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Markov-switching and the Beveridge-Nelson decomposition: Has US output persistence changed since 1984?

By Chang-Jin Kim

Abstract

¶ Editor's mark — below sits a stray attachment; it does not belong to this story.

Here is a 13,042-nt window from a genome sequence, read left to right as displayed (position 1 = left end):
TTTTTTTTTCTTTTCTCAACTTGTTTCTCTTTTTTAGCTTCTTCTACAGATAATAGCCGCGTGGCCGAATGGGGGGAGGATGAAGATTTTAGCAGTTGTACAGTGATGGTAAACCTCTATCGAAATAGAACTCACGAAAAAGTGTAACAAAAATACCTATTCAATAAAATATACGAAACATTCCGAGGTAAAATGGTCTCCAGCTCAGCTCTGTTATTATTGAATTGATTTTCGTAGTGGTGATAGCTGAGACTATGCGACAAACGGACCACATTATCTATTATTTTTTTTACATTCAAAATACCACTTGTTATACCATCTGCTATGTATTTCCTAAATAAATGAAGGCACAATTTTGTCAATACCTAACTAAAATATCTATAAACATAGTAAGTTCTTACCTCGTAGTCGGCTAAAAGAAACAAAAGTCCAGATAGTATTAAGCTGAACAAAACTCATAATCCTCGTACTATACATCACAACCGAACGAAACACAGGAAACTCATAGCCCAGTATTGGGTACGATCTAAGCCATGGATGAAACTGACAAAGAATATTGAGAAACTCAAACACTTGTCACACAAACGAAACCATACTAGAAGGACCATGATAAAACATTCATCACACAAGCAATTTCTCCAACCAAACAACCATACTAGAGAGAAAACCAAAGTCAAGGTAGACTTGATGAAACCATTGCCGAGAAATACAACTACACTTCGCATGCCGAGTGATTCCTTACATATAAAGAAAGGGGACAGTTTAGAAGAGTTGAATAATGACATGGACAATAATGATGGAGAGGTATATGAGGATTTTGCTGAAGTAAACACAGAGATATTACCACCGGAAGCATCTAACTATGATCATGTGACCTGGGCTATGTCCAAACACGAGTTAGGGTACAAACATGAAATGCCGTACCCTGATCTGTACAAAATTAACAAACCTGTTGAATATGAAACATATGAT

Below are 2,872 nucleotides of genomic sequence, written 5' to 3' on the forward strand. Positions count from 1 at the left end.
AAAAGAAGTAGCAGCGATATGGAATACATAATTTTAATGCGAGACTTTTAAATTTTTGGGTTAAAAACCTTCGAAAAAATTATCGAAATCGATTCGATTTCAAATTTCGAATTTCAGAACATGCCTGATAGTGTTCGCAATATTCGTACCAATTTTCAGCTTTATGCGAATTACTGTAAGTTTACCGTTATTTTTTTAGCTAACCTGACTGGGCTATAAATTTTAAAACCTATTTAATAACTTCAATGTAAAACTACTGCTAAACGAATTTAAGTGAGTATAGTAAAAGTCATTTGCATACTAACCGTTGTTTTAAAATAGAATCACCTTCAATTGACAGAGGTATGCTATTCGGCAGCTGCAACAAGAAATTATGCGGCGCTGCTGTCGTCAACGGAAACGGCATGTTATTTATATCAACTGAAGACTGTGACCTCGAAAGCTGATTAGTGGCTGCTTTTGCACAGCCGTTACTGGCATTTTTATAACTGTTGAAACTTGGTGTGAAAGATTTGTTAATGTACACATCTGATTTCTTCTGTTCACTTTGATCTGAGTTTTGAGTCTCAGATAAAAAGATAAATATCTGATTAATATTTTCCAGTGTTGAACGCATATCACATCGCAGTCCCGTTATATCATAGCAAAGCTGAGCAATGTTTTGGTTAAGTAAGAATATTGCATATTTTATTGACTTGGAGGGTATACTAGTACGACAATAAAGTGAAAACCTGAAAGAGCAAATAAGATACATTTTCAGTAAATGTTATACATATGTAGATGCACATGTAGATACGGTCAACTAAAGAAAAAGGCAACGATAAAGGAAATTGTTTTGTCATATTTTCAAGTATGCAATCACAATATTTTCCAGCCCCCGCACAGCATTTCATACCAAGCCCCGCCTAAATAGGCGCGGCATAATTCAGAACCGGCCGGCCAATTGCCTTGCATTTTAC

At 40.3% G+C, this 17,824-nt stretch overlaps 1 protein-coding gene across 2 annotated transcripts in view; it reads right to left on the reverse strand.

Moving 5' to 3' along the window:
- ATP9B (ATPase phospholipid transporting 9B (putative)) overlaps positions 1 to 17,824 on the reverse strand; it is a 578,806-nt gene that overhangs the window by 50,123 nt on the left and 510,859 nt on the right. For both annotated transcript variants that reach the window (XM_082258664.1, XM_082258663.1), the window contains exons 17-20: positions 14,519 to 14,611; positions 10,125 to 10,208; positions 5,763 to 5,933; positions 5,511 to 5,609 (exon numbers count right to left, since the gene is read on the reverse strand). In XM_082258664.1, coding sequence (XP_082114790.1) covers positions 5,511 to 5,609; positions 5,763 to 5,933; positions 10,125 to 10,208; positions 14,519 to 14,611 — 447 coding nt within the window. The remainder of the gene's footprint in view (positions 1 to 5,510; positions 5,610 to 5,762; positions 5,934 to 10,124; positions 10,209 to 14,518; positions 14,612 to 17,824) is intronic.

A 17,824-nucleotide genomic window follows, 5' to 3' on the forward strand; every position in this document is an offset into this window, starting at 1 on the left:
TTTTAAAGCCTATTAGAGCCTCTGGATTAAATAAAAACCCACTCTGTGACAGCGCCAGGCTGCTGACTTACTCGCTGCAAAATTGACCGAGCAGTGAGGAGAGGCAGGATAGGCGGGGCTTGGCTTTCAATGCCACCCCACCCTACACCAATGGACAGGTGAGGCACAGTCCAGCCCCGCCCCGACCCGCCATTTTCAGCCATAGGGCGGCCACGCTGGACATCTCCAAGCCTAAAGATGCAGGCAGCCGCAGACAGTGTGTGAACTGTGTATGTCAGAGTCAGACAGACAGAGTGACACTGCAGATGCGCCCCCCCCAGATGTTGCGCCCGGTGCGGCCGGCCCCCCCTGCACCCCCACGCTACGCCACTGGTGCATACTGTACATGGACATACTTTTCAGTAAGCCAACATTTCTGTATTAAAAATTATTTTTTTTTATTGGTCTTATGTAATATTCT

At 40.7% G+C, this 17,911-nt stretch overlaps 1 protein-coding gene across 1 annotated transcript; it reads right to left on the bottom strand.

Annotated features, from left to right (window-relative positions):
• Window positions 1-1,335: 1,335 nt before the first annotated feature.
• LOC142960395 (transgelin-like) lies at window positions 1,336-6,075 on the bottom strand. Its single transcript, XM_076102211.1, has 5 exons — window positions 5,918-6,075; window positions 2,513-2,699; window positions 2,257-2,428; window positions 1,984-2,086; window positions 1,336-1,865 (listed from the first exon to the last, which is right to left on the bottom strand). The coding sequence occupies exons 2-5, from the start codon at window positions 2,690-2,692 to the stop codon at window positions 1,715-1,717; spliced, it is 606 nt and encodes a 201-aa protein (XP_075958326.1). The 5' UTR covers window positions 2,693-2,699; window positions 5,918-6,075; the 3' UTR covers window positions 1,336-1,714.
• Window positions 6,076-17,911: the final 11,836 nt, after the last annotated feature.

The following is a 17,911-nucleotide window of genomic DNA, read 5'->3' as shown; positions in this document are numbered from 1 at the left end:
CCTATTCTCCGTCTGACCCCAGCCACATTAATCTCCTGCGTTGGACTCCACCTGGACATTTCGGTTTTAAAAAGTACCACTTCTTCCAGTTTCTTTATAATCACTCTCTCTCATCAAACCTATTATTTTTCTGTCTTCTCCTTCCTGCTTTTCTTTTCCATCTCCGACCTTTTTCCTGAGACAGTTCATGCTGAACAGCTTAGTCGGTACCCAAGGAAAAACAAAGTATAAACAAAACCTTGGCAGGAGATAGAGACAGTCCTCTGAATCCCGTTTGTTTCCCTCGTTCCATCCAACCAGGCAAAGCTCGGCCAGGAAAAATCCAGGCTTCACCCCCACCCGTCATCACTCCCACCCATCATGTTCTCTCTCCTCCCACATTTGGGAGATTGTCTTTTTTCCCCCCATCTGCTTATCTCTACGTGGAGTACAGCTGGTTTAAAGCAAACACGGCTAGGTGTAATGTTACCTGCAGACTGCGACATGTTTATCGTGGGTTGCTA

We show that, for a class of univariate and multivariate Markov-switching models, exact calculation of the Beveridge-Nelson (BN) trend/cycle components is possible. The key to exact BN trend/cycle decomposition is to recognize that the latent first-order Markov-switching process in the model has an AR(1) representation, and that the model can be cast into a state-space form. Given the state-space representation, we show that impulse-response function analysis can be processed with respect to either an asymmetric discrete shock or to a symmetric continuous shock. The method presented is applied to Kim, Morley, Piger's [Kim, C.-J., Morley, J., Piger, J., 2005. Nonlinearity and the permanent effects of recessions. Journal of Applied Econometrics 20, 291-309] univariate Markov-switching model of real GDP with a post-recession 'bounce-back' effect and Cochrane's [Cochrane, J.H., 1994. Permanent and transitory components of GNP and stock prices. Quarterly Journal of Economics 109, 241-263] vector error correction model of real GDP and real consumption extended to incorporate Markov-switching. The parameter estimates, the BN trend/cycle components, and the impulse-response function analysis for each of these empirical models suggest that the persistence of US real GDP has increased since the mid-1980's.Beveridge-Nelson decomposition Markov switching Impulse-response function Persistence of real output State-space representation

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